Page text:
“What we tend to see is drift out, and businesses leave and some of the jobs leave,” she said. “So (people) are financially stressed in those environments.”
There’s also the so-called loneliness epidemic, abundant among older residents, who may be geographically far from places they can see others or homebound without transportation. Meanwhile, as young people increasingly are moving to live places they didn’t grow up, friendlessness is becoming an epidemic of its own among young people.
“Less people are staying where they are born, so they’re stranded,” Crowe said.
For OSF, #mentalhealth has been a push in many of the communities they serve. With issues of substance abuse, they hope to start treatment with new methods like Medication Assisted Treatment programs, which integrate medication and therapy to treat addiction.
They’ve also worked to integrate #mentalhealth and #suicideprevention into check-ups.
“We believe for the safety of our community, we need to screen everyone,” Crowe said, noting that 75% of those who reach out about #mentalillness will do so through their primary care doctor.
While access to psychiatrists and therapists in the region is limited, OSF has begun integrating telepsychiatrists in their Iowa and Streator areas, allowing people to remotely make contact with psychiatrists over video. They hope to bring this program to more areas in the future.
They’ve also worked with colleges and universities to recruit individuals as providers and APNs after they graduate.
Another big push has been SilverCloud, a cognitive behavioral therapy tool provided free to anyone in the area via the OSF website. With modules for stress, #depression and #anxiety, it can offer services to those who don’t live in a region with access, something they’re hoping will be especially helpful for the farming community.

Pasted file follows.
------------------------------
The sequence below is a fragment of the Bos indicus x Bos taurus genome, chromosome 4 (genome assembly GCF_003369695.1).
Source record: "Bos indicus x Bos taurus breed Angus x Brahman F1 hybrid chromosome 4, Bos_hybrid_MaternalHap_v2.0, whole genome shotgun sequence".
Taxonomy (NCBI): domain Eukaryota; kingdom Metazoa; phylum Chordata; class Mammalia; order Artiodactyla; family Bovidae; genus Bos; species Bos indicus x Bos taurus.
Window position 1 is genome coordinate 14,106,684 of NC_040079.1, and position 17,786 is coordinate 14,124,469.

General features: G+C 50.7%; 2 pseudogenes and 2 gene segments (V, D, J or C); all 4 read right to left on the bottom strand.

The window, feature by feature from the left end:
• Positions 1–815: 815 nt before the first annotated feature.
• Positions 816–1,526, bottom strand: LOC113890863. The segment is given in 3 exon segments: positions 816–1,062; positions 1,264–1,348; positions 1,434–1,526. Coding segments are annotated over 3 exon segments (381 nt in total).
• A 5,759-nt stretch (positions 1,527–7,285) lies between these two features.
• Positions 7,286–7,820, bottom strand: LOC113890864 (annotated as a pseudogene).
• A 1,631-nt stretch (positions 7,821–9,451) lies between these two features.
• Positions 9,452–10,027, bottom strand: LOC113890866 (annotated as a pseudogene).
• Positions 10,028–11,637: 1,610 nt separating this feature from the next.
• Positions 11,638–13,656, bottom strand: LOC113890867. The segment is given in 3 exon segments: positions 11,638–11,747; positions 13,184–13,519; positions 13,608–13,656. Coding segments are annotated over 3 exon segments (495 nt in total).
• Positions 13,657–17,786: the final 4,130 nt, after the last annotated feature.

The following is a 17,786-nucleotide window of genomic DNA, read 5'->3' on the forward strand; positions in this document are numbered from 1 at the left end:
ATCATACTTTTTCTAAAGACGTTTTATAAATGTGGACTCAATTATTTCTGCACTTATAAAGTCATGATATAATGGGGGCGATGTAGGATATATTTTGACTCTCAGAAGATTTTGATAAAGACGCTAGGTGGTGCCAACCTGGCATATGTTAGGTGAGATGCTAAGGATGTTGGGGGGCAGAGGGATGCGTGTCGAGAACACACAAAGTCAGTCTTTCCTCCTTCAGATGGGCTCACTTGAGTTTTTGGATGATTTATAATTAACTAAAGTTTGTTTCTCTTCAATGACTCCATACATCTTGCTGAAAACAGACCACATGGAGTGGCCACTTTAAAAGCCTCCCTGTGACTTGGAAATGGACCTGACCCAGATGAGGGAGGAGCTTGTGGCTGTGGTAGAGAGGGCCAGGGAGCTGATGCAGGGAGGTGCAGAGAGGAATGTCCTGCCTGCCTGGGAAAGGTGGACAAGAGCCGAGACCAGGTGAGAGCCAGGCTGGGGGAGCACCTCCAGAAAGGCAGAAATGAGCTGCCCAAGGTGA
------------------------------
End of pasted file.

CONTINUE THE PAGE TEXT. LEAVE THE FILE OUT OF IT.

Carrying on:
On Waseberg’s end, he hopes the region’s academic community can start to make a difference for the area.
“You wouldn’t find that many rural areas with a rich history with colleges,” he said. “Just right here we have all these resources.”
Waseberg says Knox and Warren counties need to work to create more jobs for therapists and psychiatrists in the community, noting that many individuals still travel to larger communities for counseling.
Between the colleges, he hopes to start a task force to educate and reach out to the community in efforts for what he calls anti-stigmatization. He also wants to help the existing #mentalhealthprofessionals in the community engage in continued education within the area, instead of having to travel to larger communities.
“There’s a number of colleges around. Why can’t we provide those (educational) units to them?” he said.
As a visiting professor, Waseberg’s contract will run up in May, so he is trying to create something in the area that will last after he has left, and that will break down the perceived “walls” between the colleges and their communities.
“I think it’s a responsibility beyond Monmouth College,” he said. “We can do better.”
Matt Koester: (309) 315-6069; firstname.lastname@example.org